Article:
Last week Google announced that Google Scholar now has a dedicated search for full-text legal opinions from federal and state district, appellate and supreme courts. The results apparently include California Supreme Court and Court of Appeals cases. The cases are presented in a consistent, easy to read format, and page numbers are included for official citations. Each case includes a separate tab with a list of cases citing the displayed case and quotes showing the context for the citation. Cases cited in an opinion have live links for jumping around.
Google Scholar now also supports searches for patents, and case searches include results from law journals.
You can safely assume that Google is not getting search results from the password-protected Lexis-Nexis and West databases. No editor is looking over the lists of case citations and no assistance is provided to help you narrow in on controlling authority or dissenting citations.
Nonetheless, this is far more than a barebones Google search and far better than many of the other free legal research sites. It points the way to the next generation of free legal research, which may well be sufficient for small firms on a budget.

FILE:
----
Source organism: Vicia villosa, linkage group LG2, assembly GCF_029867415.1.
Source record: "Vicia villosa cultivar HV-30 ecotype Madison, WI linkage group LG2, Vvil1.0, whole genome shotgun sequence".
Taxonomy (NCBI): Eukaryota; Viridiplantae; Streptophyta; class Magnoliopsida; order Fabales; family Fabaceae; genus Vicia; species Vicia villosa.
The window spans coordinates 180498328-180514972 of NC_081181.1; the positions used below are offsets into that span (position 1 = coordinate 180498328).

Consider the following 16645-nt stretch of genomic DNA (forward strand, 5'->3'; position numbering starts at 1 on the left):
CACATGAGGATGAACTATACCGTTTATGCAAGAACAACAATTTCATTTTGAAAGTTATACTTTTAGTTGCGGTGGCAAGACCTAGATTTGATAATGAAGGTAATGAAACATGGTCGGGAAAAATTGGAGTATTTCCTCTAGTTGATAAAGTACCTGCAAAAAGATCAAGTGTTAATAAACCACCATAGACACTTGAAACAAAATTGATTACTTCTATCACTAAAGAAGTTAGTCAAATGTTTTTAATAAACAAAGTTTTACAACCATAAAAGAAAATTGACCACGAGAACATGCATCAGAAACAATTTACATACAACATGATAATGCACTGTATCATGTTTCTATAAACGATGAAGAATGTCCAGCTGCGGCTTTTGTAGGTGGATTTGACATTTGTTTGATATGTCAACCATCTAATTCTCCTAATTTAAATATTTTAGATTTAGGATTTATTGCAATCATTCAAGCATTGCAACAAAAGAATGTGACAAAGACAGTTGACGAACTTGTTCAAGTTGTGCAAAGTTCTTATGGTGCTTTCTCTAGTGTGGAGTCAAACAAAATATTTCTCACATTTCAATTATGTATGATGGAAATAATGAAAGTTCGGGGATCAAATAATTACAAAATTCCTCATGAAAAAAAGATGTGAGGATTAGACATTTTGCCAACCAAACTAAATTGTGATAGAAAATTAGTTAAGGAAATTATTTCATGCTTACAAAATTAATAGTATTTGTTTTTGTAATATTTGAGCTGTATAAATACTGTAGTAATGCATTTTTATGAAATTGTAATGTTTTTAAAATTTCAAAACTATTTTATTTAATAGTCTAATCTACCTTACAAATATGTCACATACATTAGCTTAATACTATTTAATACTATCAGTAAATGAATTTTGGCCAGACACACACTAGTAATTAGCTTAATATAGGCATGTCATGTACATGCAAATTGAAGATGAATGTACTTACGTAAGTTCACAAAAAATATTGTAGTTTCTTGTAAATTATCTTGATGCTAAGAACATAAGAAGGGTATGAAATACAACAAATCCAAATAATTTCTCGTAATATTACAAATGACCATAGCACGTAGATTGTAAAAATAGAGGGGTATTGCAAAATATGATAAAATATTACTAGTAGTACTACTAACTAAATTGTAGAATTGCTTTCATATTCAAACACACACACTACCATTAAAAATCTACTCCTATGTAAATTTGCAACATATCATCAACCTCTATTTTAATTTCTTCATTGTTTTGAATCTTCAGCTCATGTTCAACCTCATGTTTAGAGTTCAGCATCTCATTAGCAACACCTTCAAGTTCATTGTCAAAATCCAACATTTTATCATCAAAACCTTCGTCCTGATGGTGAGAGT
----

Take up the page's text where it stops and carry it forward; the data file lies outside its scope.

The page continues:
For another example, take a look at a search engine created by the ABA Legal Technology Center, which searches 300 online law reviews and law journals. The ABA lists the included journals (unlike Google Scholar) but there are no guarantees of completeness and the presentation of results is erratic compared to the fee-based services.
The major publishers provide reassurance that your searches are conducted in databases that are complete and up to date, and they provide tools that will never be matched by a free service. They also charge a fortune for their subscriptions. The free searches are already pretty appealing for fast, on-the-fly work, and they’ll only get better as more people focus on them.